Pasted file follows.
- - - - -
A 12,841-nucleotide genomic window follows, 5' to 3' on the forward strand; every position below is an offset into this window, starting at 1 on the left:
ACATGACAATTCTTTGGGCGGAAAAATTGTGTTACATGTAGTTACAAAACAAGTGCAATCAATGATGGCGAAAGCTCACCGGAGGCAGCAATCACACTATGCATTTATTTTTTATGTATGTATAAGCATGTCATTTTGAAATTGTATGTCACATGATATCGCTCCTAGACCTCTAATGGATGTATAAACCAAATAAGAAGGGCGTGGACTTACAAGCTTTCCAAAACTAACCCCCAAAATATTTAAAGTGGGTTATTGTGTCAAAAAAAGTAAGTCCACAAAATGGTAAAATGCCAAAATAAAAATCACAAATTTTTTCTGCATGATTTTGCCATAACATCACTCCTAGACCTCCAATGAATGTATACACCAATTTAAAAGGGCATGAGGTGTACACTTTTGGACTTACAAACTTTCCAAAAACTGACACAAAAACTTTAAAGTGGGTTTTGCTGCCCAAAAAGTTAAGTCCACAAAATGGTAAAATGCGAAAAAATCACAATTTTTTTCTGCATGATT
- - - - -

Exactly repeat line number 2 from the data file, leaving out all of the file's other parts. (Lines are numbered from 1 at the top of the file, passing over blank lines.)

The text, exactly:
ACATGACAATTCTTTGGGCGGAAAAATTGTGTTACATGTAGTTACAAAACAAGTGCAATCAATGATGGCGAAAGCTCACCGGAGGCAGCAATCACACTATGCATTTATTTTTTATGTATGTATAAGCATGTCATTTTGAAATTGTATGTCACATGATATCGCTCCTAGACCTCTAATGGATGTATAAACCAAATAAGAAGGGCGTGGACTTACAAGCTTTCCAAAACTAACCCCCAAAATATTTAAAGTGGGTTATTGTGTCAAAAAAAGTAAGTCCACAAAATGGTAAAATGCCAAAATAAAAATCACAAATTTTTTCTGCATGATTTTGCCATAACATCACTCCTAGACCTCCAATGAATGTATACACCAATTTAAAAGGGCATGAGGTGTACACTTTTGGACTTACAAACTTTCCAAAAACTGACACAAAAACTTTAAAGTGGGTTTTGCTGCCCAAAAAGTTAAGTCCACAAAATGGTAAAATGCGAAAAAATCACAATTTTTTTCTGCATGATT